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Oakland is losing the A's but gaining a minor league team


Pros have been fleeing Oakland. The Warriors moved across the bay to San Francisco. The Raiders left for Las Vegas. The Oakland A's are on their way too, after a stop in Sacramento. But the Oakland Ballers aren't going anywhere. The minor league baseball team's inaugural season begins next month. Don Wakamatsu is a former major league player and coach who's now executive vice president of baseball operations for the Ballers, and he joins us now. Mr. Wakamatsu, thanks so much for being with us.

DON WAKAMATSU: I appreciate you having me on.

SIMON: You grew up in the Bay Area. What does it mean to keep baseball in Oakland?

WAKAMATSU: Well, I saw my first professional major league game at the Oakland Coliseum when I was about 9 years old. And since that time, I've had a lot of different experiences in the Coliseum. And so it's emotional time for them to be finally announcing that they're going to go to Sacramento next year - in the next couple of years, and then eventually moved to Las Vegas. And so it's tough. You know, I think one of the reasons I got involved in the Oakland Baller project in the first place was just because of my start and background, being able to be around in the Bay Area with some tremendous athletes and competition. And so, you know that leaving is very emotional.

SIMON: What's baseball mean in Oakland? I don't mind telling you, I'm just torn up inside about baseball leaving Oakland - Major League Baseball, Major League Baseball.


SIMON: You're still there.

WAKAMATSU: Yeah (laughter). Well, I think it's an accumulation of all the teams leaving, you know? And I think the timing for the Oakland Ballers is perfect for us to be able at least to say, you know what? We're going to keep baseball in Oakland. And we're going to do a lot in the community to try to facilitate that dream for young kids. We've partnered with the Backyard Boyz, which is a program that focuses on the youth. We're doing open tryouts. I think the talent level is going to be pretty exciting, and we purposely recruited kids all over the country to at least have a story, to tell a story and can play.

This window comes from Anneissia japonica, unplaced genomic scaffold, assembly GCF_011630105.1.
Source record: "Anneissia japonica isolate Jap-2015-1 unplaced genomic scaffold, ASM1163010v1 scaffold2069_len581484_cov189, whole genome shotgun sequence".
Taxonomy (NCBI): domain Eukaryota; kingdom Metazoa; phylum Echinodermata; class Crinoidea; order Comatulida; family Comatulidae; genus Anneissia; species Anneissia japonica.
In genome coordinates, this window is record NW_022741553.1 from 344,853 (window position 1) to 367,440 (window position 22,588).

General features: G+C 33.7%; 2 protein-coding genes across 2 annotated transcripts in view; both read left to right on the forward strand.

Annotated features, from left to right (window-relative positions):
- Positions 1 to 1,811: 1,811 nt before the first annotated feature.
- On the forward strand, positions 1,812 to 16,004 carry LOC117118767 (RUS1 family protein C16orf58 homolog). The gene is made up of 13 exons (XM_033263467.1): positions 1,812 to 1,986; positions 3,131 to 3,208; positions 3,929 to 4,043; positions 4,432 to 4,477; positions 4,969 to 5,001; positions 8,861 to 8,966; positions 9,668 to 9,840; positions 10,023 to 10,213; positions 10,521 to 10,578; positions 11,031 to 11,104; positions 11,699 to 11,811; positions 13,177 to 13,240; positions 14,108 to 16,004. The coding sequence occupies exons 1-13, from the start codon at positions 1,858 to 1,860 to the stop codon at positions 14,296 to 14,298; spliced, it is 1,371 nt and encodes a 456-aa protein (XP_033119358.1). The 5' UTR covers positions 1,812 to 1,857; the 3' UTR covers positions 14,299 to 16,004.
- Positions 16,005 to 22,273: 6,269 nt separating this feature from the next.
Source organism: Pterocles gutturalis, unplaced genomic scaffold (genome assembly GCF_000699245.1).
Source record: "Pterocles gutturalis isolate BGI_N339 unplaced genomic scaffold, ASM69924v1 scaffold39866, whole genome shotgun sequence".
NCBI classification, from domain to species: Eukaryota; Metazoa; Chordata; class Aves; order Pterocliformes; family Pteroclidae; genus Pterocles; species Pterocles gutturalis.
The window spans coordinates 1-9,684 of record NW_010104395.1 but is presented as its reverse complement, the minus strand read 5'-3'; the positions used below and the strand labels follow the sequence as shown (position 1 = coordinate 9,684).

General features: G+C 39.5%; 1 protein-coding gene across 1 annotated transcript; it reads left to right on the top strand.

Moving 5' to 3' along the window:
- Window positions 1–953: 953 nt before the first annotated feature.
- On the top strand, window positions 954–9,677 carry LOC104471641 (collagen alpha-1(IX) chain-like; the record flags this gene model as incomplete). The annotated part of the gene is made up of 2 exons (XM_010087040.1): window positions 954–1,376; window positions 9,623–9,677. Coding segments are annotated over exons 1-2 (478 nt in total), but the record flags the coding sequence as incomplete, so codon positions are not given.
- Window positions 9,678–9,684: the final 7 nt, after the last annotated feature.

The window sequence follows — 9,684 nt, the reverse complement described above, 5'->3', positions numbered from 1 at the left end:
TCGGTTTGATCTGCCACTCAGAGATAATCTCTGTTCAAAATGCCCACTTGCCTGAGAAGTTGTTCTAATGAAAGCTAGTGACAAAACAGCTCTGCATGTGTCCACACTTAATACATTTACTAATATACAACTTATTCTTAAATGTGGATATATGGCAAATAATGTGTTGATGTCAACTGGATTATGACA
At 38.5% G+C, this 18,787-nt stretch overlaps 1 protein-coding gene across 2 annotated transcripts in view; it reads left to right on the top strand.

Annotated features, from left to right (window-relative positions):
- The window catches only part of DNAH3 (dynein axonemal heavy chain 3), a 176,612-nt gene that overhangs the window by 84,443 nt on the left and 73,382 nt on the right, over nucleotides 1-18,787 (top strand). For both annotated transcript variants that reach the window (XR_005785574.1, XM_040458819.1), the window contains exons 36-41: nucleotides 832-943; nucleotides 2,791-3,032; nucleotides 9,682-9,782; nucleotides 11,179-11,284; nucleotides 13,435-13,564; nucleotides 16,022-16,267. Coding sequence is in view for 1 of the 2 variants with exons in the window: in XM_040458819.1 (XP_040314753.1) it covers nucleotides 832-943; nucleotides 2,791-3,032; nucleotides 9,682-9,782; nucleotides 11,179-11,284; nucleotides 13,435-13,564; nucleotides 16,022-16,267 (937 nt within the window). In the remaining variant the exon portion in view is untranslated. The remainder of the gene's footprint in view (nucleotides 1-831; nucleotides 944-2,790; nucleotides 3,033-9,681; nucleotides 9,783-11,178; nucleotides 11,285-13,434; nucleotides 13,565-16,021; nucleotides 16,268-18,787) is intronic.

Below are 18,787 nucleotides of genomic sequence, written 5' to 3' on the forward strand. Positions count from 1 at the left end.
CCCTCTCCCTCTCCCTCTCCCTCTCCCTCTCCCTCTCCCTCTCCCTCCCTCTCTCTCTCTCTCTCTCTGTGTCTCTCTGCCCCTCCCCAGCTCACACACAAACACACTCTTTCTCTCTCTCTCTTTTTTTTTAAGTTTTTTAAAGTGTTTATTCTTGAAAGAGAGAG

SIMON: And let's be clear on this. We can even remind ourselves, historically, the Bay Area has sent a lot of great players into Major League Baseball, hasn't it?

WAKAMATSU: Well, I was really fortunate to play for a team called Bercovich. And Bercovich was probably the most historic youth baseball program in the country. The team I played on, alone, Randy Johnson was on that team. I ended up coaching with the Kansas City Royals and winning a World Series. And four of our coaching staff, including our manager, Ned Yost, all played for Bercovich. But whether it was Dale Sveum or Joe Morgan or Frank Robinson, Vada Pinson, is just a - it's been a historic hotbed of talent coming out of there. And that's one of the reasons we wanted to start the Ballers, is to be able to try to continue that alumni, that legacy and pride in the Oakland area.

SIMON: You're holding open tryouts today.

WAKAMATSU: Yes. Our tryouts are going to be - we have about 60 players signed up right now. Our whole coaching staff will be there evaluating players to see if they have an opportunity to potentially go to spring training with us.

SIMON: Mr. Wakamatsu, I'm on the air. I can't get there in time.

WAKAMATSU: (Laughter).

SIMON: I mean, could - do you need any right-handed relief help?

WAKAMATSU: You're more than welcome to come out and try out.


WAKAMATSU: But yeah, I think - how are you with statistics?

SIMON: Oh, terrible. Absolutely terrible.

WAKAMATSU: (Laughter) No, we're excited to have a bunch of guys come out there and see what we got.

SIMON: Don Wakamatsu of the Oakland Ballers, good luck this season. We'll be following it.

WAKAMATSU: All right. Thank you so much.


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Scott Simon is one of America's most admired writers and broadcasters. He is the host of Weekend Edition Saturday and is one of the hosts of NPR's morning news podcast Up First. He has reported from all fifty states, five continents, and ten wars, from El Salvador to Sarajevo to Afghanistan and Iraq. His books have chronicled character and characters, in war and peace, sports and art, tragedy and comedy.